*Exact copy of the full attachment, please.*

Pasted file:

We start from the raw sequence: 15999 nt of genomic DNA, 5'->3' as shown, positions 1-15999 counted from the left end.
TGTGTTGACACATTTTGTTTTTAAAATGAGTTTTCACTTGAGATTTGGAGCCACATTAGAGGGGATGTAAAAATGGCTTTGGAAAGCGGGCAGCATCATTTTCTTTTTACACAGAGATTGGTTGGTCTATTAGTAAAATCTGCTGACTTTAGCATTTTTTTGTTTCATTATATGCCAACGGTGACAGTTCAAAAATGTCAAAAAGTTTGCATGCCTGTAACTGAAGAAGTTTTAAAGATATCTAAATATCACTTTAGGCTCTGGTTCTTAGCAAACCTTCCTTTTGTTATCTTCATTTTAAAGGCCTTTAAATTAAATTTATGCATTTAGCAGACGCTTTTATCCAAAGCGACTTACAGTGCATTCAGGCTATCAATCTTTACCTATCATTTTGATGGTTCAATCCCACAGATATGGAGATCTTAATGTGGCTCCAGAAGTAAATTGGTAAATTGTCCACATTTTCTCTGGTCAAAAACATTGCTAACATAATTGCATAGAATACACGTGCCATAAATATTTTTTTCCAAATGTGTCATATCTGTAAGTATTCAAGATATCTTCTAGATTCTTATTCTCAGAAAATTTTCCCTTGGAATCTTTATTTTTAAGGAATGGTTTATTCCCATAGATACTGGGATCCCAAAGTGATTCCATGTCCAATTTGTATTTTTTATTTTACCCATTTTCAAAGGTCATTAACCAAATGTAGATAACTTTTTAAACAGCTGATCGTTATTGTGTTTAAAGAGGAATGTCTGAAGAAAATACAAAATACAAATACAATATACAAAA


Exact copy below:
We start from the raw sequence: 15999 nt of genomic DNA, 5'->3' as shown, positions 1-15999 counted from the left end.
TGTGTTGACACATTTTGTTTTTAAAATGAGTTTTCACTTGAGATTTGGAGCCACATTAGAGGGGATGTAAAAATGGCTTTGGAAAGCGGGCAGCATCATTTTCTTTTTACACAGAGATTGGTTGGTCTATTAGTAAAATCTGCTGACTTTAGCATTTTTTTGTTTCATTATATGCCAACGGTGACAGTTCAAAAATGTCAAAAAGTTTGCATGCCTGTAACTGAAGAAGTTTTAAAGATATCTAAATATCACTTTAGGCTCTGGTTCTTAGCAAACCTTCCTTTTGTTATCTTCATTTTAAAGGCCTTTAAATTAAATTTATGCATTTAGCAGACGCTTTTATCCAAAGCGACTTACAGTGCATTCAGGCTATCAATCTTTACCTATCATTTTGATGGTTCAATCCCACAGATATGGAGATCTTAATGTGGCTCCAGAAGTAAATTGGTAAATTGTCCACATTTTCTCTGGTCAAAAACATTGCTAACATAATTGCATAGAATACACGTGCCATAAATATTTTTTTCCAAATGTGTCATATCTGTAAGTATTCAAGATATCTTCTAGATTCTTATTCTCAGAAAATTTTCCCTTGGAATCTTTATTTTTAAGGAATGGTTTATTCCCATAGATACTGGGATCCCAAAGTGATTCCATGTCCAATTTGTATTTTTTATTTTACCCATTTTCAAAGGTCATTAACCAAATGTAGATAACTTTTTAAACAGCTGATCGTTATTGTGTTTAAAGAGGAATGTCTGAAGAAAATACAAAATACAAATACAATATACAAAA